102. Memorandum From Secretary of State Rogers to President Nixon1 2


  • Measures to Combat Terrorism

I want to give you an initial report on the steps we have already taken, and some idea of what we have in mind for the future, pursuant to your directive to me to initiate international and domestic actions to combat terrorism.

Your strong statement the morning after the Munich tragedy and the follow-on actions we have taken with other Governments have had a considerable impact in imparting a sense of urgency on this question throughout the world community. Our veto of the one-sided Security Council Resolution on Sunday and George Bush’s forceful remarks in the Council have clearly signaled the seriousness of our concern and our determination to convince others that the time has come to get tough in the fight against terrorism. We intend to keep up the momentum we have generated and are now considering our strategy on this question at the forthcoming UNGA, where we expect terrorism to be a priority item.

I have established two special committees in the Department of State under Deputy Secretary Irwin, one to stimulate and coordinate international actions against terrorism chaired by Assistant Secretary Sisco, and the second to protect foreign persons and property in the United States headed, in Deputy Under Secretary Macomber’s absence this week, by Acting Deputy Under Secretary Donelan. The following is a summary of the more important specific actions we have taken and are contemplating:


Immediately after the September 5 Munich incident and the killing of the Israeli hostages, we asked the [Page 2] Executive Protective Service to provide increased protection for Israeli, Arab, German and Soviet diplomatic and consular establishments against attacks by the JDL or other groups. In response to Mayor Lindsay’s request to you for federal assistance, 40 Secret Service and EPS officers were made available to man 23 fixed posts in the city. Security during the UN General Assembly in New York will pose a special problem, to which we will give priority consideration.
We have taken steps to screen more closely visa applications of potential terrorists.
We are looking into ways to tighten controls over foreign groups and organizations in the United States which have ties to movements advocating or practicing political terrorism; e.g., the Palestine Liberation Office in New York, and groups of Arab and Iranian students in this country.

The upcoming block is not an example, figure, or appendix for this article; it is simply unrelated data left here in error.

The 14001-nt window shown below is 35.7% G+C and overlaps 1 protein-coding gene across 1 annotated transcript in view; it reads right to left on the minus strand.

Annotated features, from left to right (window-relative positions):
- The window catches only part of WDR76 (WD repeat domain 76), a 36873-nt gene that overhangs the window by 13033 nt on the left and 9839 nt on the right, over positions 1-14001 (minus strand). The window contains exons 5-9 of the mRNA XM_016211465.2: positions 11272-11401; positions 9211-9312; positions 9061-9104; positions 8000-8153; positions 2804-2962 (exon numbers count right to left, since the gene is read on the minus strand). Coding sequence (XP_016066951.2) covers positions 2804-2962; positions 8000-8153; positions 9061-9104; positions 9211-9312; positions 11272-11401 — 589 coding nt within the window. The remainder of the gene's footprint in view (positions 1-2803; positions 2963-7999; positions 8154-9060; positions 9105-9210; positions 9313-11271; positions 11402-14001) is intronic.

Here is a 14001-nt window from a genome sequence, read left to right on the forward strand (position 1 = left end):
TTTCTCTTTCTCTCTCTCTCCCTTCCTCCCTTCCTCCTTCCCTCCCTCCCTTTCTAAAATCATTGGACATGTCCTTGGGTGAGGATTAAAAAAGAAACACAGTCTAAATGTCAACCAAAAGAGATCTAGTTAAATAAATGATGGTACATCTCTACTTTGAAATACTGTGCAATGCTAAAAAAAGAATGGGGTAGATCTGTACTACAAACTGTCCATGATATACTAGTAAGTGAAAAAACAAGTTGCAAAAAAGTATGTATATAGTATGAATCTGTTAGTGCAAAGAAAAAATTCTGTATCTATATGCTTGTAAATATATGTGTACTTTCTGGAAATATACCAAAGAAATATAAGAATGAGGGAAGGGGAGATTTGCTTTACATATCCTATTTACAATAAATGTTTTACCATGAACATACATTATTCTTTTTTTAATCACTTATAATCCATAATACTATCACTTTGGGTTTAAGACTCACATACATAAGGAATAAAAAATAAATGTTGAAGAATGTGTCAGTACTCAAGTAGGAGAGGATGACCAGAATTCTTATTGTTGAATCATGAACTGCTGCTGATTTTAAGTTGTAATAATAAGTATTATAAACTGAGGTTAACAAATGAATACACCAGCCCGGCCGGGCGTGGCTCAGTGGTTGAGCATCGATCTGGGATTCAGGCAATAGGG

September 6-7 we initiated consultations with Ambassadors and Charges of nearly 50 countries in Washington to solicit any ideas which their governments might have on ways to tackle the problem of political terrorism.
We have approached some 42 governments urging them to get across to the Arab governments that the latter cannot evade responsibility for acts of fedayeen terrorism so long as they do not take steps to deny support and facilities to them. We have also made known our views on this point directly to certain Arab governments.
Paralleling these approaches we sent a circular to all diplomatic posts instructing our Chiefs of Mission to deliver a personal letter from me to the Foreign Ministers and Secretaries September 11 stressing the need for more effective international action to prevent terrorist acts. I also urged that they join us in encouraging as many governments as possible to become parties to existing international [Page 3] conventions in dealing with criminal interference with civil aviation and to expedite efforts to enforce the principles of these conventions. Finally, I made it very clear that we are prepared to join in the most effective international action which other governments are willing to undertake.
Secretary General Waldheim has moved rapidly to include the issue of terrorism on the agenda for the forthcoming United Nations General Assembly. I will be sending him a message shortly expressing our appreciation for the attention which he has directed to this pressing problem and assuring him of our readiness to cooperate fully to obtain effective international action against political terrorism.